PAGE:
Board members have tasks and incentives in firms' corporate governance that differ from those of executive management. From an agency perspective, the primary task of a board member is to monitor and control management (e.g., Cohen, Krishnamoorthy, and Wright 2008). Hence, board members will likely consider other attributes to be important than executive management. Because no audit firm can be expected to outrank competing audit firms on all attributes, the relative importance of attributes to board members is important. Indeed, prior archival literature has shown that independent audit committee members demand high audit quality and are more likely to choose specialist auditors (Abbott and Parker 2000). Higher audit fees are paid by more independent (Abbott, Parker, Peters, and Raghunandan 2003) and more active (Bratten, Causholli, and Sulcaj 2019) audit committees.
We examine three research questions:
What is the importance that board members assign to various attributes in auditor choice decisions?
What is the importance that auditors expect board members to assign to various attributes in auditor choice decisions?
Are there differences between the importance in auditor choice decisions assigned to various attributes by board members and the importance that auditors expect to be assigned by board members?
III. SURVEY METHOD
We survey board members about the importance they assign to different auditor choice attributes, as well as auditors about the importance they expect board members to assign to the same attributes. We recruited both board members and auditors in Germany and Luxembourg, who have additional work experience outside their resident countries. The board members also held board mandates in other European countries such as the U.K., The Netherlands, and France. In the European Union, the audit committee is responsible for audit tenders.4 However, depending on the EU member state and whether an audit committee has been established, the board5 itself can be directly responsible for audit tenders.6 Of the 42 board members that were asked to participate in this study, 37 currently are or have been (vice) chairperson of a board or audit committee members.7
Table 1 presents demographic data.
The invitation to participate in the survey was sent by the researchers via email directly to 42 named board members, and to contact persons at Big 4 audit firms, and one non-Big 4 audit firm (a “next 10” audit firm with an international network), who distributed the invitation by email to eligible participants (i.e., partners, senior managers, and managers) in the respective local offices. We defined partners, senior managers, and managers as eligible participants for the auditor perspective, because these ranks have been found to be commonly involved in audit tenders (Taminiau and Heusinkveld 2017).
The survey was accessible between March 23 and October 10, 2018. We received 73 usable responses. We received 32 usable responses by board members and 41 by auditors, corresponding to response rates of 76 percent (board members) and 31 percent (auditors).8 The high response rate regarding the board members can be attributed to the fact that all board members were addressed personally and asked for their approval before taking part in the survey prior to the distribution. No systematic difference was apparent in the responses from early and late respondents.
In Sections 1−3 of the survey, respondents were asked to rate the importance of various attributes in auditor choice decisions. Responses were collected using four-point Likert scales (1 = “unimportant”; 2 = “less important”; 3 = “important”; 4 = “very important”). Attributes were selected based on prior auditor choice research (e.g., Beattie and Fearnley 1995; Behn, Carcello, D. Hermanson, and R. Hermanson 1997; Carcello, Hermanson, and McGrath 1992; Eichenseher and Shields 1983; Fontaine et al. 2013; Schroeder, Solomon, and Vickrey 1986). Additionally, certain attributes were considered separately at the level of the audit firm, audit partner, and engagement team, as prior research did not make this differentiation. This led to 38 attributes (items).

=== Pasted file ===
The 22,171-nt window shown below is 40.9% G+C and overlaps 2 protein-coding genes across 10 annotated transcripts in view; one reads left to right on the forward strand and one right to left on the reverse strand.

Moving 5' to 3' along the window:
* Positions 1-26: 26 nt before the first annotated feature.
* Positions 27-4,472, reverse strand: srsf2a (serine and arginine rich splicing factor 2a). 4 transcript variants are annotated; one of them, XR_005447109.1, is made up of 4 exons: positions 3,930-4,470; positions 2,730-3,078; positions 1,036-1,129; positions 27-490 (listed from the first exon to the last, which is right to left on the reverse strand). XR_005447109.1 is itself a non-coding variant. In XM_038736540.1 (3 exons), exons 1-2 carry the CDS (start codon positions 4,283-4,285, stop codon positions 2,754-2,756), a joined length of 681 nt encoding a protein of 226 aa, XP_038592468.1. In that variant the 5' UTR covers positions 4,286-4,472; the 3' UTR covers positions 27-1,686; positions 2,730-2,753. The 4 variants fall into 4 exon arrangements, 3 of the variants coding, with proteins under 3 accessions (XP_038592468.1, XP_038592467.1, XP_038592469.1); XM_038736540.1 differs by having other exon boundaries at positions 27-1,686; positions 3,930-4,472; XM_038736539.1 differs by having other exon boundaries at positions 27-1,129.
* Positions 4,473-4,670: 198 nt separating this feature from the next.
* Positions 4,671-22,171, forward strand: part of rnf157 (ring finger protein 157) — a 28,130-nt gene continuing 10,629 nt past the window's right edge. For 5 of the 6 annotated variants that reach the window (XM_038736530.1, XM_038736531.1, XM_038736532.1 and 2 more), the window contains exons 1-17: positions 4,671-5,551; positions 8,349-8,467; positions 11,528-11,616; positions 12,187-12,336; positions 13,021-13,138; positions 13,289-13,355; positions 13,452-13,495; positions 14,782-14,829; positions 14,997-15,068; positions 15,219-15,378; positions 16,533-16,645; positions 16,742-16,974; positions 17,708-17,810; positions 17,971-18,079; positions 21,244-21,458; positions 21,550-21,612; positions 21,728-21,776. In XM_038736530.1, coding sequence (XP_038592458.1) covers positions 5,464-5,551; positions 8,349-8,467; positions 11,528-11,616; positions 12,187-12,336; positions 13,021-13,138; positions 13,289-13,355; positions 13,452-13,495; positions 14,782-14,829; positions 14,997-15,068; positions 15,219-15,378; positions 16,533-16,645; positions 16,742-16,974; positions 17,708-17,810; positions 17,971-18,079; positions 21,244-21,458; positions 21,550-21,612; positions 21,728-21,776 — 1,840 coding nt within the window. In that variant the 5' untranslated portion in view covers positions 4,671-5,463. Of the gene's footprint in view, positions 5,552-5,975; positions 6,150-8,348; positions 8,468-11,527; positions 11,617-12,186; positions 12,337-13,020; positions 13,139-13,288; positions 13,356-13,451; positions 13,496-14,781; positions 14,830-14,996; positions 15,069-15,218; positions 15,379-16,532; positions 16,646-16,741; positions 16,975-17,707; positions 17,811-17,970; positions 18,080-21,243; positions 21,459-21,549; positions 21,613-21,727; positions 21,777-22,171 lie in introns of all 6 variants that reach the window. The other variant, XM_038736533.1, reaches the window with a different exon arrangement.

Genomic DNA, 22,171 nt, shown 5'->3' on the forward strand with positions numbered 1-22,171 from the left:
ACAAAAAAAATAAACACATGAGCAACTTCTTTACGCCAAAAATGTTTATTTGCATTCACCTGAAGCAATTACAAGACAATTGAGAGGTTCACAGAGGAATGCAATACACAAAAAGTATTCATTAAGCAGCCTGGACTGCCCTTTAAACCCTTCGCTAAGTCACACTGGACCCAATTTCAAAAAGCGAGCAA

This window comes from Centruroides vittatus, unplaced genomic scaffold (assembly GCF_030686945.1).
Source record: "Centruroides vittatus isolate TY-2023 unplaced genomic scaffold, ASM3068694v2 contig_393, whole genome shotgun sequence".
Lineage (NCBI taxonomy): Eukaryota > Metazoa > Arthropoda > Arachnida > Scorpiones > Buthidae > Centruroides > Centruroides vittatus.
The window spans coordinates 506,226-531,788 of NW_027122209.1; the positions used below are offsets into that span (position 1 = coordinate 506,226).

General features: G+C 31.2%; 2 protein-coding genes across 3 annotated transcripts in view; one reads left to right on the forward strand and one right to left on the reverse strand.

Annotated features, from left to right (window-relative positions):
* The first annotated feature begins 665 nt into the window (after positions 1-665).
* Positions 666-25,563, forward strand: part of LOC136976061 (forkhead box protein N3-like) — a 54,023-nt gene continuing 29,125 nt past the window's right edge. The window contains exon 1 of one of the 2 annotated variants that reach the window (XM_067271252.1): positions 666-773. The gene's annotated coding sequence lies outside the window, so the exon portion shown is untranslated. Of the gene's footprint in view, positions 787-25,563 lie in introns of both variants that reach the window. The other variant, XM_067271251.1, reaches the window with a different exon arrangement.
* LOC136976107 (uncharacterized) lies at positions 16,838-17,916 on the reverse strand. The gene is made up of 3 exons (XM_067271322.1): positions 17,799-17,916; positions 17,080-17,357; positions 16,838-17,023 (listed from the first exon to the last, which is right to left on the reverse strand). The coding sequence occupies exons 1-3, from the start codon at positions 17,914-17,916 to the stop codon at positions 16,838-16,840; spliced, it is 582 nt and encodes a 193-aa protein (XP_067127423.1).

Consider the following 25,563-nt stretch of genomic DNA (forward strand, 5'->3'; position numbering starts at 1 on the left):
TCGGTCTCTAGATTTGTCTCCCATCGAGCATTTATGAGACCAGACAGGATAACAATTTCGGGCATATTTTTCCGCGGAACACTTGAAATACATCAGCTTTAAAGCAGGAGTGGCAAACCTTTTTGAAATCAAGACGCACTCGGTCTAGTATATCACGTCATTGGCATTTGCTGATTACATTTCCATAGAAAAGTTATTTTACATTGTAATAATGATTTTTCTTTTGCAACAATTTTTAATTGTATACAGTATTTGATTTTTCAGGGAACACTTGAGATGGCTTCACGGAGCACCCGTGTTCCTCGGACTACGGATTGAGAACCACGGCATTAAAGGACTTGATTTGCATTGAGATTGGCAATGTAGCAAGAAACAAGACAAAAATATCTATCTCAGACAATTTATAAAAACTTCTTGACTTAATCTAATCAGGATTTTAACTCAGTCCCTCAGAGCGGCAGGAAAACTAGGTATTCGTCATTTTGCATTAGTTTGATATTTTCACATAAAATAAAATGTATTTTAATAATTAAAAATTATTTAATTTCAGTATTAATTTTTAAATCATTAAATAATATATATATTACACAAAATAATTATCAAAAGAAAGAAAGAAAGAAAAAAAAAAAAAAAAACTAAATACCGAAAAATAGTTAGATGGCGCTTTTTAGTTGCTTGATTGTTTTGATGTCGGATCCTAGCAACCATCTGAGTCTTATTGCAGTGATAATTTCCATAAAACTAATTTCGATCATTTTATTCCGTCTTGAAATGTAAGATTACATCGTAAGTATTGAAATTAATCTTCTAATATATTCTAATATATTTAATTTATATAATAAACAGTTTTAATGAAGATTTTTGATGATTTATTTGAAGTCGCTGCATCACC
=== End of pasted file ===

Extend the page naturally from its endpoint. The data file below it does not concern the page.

In order to structure the attributes for survey respondents, and as a basis for our willingness-to-pay analysis (Sections 4 and 5), we organized the attributes into three groups. Following Ruhnke and Schmidt (2016), we grouped attributes that prior studies (Knapp 1991; Carcello et al. 1992; Carpenter and Reimers 2013) have found to be associated with audit quality into beneficial audit attributes (Section 1) such as expertise and independence. Attributes that enhance the benefit of the audit for the client, but are not directly related to audit quality, such as quality of management letter recommendations or advice, as well as audit fees, are grouped into beneficial non-audit attributes (Section 2).9 The third group comprises attributes that are related to the quality of the auditor-client working relationship (Section 3). In Sections 4 and 5, we asked respondents to indicate the required monetary increase (decrease) in audit fees for a 30 percent increase (decrease) for each of the three groups of attributes, using a medium level of audit fees and a medium level of each of the groups as a benchmark.
Three board members with a minimum of ten years of work experience as board members reviewed the research instrument. Two also have substantial previous work experience as auditors (one was a former partner and the other was a former manager at a Big 4 firm). Hence, these three reviewers had a similar background as our survey respondents. Our reviewers confirmed the grouping of the attributes for Sections 4 and 5.
We use a Wilcoxon test for independent samples to compare the responses of the two respondent groups because a normal distribution cannot be assumed, and the response data are ordinally scaled.
Checks for Completeness and Understandability